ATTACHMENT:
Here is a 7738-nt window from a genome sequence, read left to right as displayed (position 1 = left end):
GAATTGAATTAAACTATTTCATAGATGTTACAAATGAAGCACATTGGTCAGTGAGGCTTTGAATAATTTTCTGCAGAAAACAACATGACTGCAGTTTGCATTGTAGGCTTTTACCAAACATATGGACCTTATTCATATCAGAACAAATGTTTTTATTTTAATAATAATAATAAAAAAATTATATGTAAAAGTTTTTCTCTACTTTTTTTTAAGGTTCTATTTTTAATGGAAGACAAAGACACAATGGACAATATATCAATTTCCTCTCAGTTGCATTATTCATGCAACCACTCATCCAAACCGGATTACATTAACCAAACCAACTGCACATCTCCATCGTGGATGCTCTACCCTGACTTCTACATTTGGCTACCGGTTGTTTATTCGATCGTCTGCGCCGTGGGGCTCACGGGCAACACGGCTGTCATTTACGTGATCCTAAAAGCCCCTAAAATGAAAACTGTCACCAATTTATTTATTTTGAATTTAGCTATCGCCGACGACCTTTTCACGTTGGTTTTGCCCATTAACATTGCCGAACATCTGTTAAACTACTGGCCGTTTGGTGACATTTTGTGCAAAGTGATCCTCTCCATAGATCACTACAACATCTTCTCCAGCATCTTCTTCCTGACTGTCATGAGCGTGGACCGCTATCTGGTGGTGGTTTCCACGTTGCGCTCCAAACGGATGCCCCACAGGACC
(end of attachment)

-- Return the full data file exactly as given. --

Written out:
Here is a 7738-nt window from a genome sequence, read left to right as displayed (position 1 = left end):
GAATTGAATTAAACTATTTCATAGATGTTACAAATGAAGCACATTGGTCAGTGAGGCTTTGAATAATTTTCTGCAGAAAACAACATGACTGCAGTTTGCATTGTAGGCTTTTACCAAACATATGGACCTTATTCATATCAGAACAAATGTTTTTATTTTAATAATAATAATAAAAAAATTATATGTAAAAGTTTTTCTCTACTTTTTTTTAAGGTTCTATTTTTAATGGAAGACAAAGACACAATGGACAATATATCAATTTCCTCTCAGTTGCATTATTCATGCAACCACTCATCCAAACCGGATTACATTAACCAAACCAACTGCACATCTCCATCGTGGATGCTCTACCCTGACTTCTACATTTGGCTACCGGTTGTTTATTCGATCGTCTGCGCCGTGGGGCTCACGGGCAACACGGCTGTCATTTACGTGATCCTAAAAGCCCCTAAAATGAAAACTGTCACCAATTTATTTATTTTGAATTTAGCTATCGCCGACGACCTTTTCACGTTGGTTTTGCCCATTAACATTGCCGAACATCTGTTAAACTACTGGCCGTTTGGTGACATTTTGTGCAAAGTGATCCTCTCCATAGATCACTACAACATCTTCTCCAGCATCTTCTTCCTGACTGTCATGAGCGTGGACCGCTATCTGGTGGTGGTTTCCACGTTGCGCTCCAAACGGATGCCCCACAGGACC